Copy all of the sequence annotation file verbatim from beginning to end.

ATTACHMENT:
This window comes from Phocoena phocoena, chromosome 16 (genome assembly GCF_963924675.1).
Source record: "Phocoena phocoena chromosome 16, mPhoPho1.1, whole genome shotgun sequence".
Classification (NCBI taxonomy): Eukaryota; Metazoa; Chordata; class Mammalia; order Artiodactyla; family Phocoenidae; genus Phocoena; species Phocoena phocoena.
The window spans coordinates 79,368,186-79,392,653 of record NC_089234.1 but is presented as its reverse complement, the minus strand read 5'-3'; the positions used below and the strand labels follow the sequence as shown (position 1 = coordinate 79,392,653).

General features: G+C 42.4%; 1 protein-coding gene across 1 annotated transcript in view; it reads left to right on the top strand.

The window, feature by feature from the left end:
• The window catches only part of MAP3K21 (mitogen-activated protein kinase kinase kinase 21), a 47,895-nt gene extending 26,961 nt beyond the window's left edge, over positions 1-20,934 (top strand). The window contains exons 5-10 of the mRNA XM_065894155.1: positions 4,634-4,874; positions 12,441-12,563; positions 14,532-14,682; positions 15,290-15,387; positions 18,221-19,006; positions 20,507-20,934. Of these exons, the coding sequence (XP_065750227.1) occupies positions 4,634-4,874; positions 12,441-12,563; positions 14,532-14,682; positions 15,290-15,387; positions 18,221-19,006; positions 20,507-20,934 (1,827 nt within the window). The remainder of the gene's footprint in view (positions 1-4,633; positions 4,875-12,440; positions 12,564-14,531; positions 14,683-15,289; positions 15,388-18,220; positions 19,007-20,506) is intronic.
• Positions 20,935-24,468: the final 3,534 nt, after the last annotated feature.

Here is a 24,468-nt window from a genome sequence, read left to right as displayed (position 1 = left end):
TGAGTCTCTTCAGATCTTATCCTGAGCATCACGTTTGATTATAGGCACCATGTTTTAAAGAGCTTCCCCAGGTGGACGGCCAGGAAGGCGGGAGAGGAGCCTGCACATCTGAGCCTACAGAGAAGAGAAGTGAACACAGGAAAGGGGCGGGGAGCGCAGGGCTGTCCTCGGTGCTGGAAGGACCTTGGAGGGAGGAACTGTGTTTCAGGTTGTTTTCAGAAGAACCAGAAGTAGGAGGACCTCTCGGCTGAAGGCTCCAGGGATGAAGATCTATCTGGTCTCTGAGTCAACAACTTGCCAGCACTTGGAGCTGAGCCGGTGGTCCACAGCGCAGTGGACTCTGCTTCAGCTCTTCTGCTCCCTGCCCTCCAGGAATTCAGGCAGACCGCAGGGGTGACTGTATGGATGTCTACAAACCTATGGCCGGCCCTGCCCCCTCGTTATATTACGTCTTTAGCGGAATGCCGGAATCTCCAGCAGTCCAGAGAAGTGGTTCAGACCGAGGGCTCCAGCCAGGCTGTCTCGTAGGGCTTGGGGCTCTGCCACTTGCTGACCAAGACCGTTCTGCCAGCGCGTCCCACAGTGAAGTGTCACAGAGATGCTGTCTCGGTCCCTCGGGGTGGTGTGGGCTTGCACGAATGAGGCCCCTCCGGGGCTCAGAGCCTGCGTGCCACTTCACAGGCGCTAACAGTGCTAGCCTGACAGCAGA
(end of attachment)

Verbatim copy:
This window comes from Phocoena phocoena, chromosome 16 (genome assembly GCF_963924675.1).
Source record: "Phocoena phocoena chromosome 16, mPhoPho1.1, whole genome shotgun sequence".
Classification (NCBI taxonomy): Eukaryota; Metazoa; Chordata; class Mammalia; order Artiodactyla; family Phocoenidae; genus Phocoena; species Phocoena phocoena.
The window spans coordinates 79,368,186-79,392,653 of record NC_089234.1 but is presented as its reverse complement, the minus strand read 5'-3'; the positions used below and the strand labels follow the sequence as shown (position 1 = coordinate 79,392,653).

General features: G+C 42.4%; 1 protein-coding gene across 1 annotated transcript in view; it reads left to right on the top strand.

The window, feature by feature from the left end:
• The window catches only part of MAP3K21 (mitogen-activated protein kinase kinase kinase 21), a 47,895-nt gene extending 26,961 nt beyond the window's left edge, over positions 1-20,934 (top strand). The window contains exons 5-10 of the mRNA XM_065894155.1: positions 4,634-4,874; positions 12,441-12,563; positions 14,532-14,682; positions 15,290-15,387; positions 18,221-19,006; positions 20,507-20,934. Of these exons, the coding sequence (XP_065750227.1) occupies positions 4,634-4,874; positions 12,441-12,563; positions 14,532-14,682; positions 15,290-15,387; positions 18,221-19,006; positions 20,507-20,934 (1,827 nt within the window). The remainder of the gene's footprint in view (positions 1-4,633; positions 4,875-12,440; positions 12,564-14,531; positions 14,683-15,289; positions 15,388-18,220; positions 19,007-20,506) is intronic.
• Positions 20,935-24,468: the final 3,534 nt, after the last annotated feature.

Here is a 24,468-nt window from a genome sequence, read left to right as displayed (position 1 = left end):
TGAGTCTCTTCAGATCTTATCCTGAGCATCACGTTTGATTATAGGCACCATGTTTTAAAGAGCTTCCCCAGGTGGACGGCCAGGAAGGCGGGAGAGGAGCCTGCACATCTGAGCCTACAGAGAAGAGAAGTGAACACAGGAAAGGGGCGGGGAGCGCAGGGCTGTCCTCGGTGCTGGAAGGACCTTGGAGGGAGGAACTGTGTTTCAGGTTGTTTTCAGAAGAACCAGAAGTAGGAGGACCTCTCGGCTGAAGGCTCCAGGGATGAAGATCTATCTGGTCTCTGAGTCAACAACTTGCCAGCACTTGGAGCTGAGCCGGTGGTCCACAGCGCAGTGGACTCTGCTTCAGCTCTTCTGCTCCCTGCCCTCCAGGAATTCAGGCAGACCGCAGGGGTGACTGTATGGATGTCTACAAACCTATGGCCGGCCCTGCCCCCTCGTTATATTACGTCTTTAGCGGAATGCCGGAATCTCCAGCAGTCCAGAGAAGTGGTTCAGACCGAGGGCTCCAGCCAGGCTGTCTCGTAGGGCTTGGGGCTCTGCCACTTGCTGACCAAGACCGTTCTGCCAGCGCGTCCCACAGTGAAGTGTCACAGAGATGCTGTCTCGGTCCCTCGGGGTGGTGTGGGCTTGCACGAATGAGGCCCCTCCGGGGCTCAGAGCCTGCGTGCCACTTCACAGGCGCTAACAGTGCTAGCCTGACAGCAGA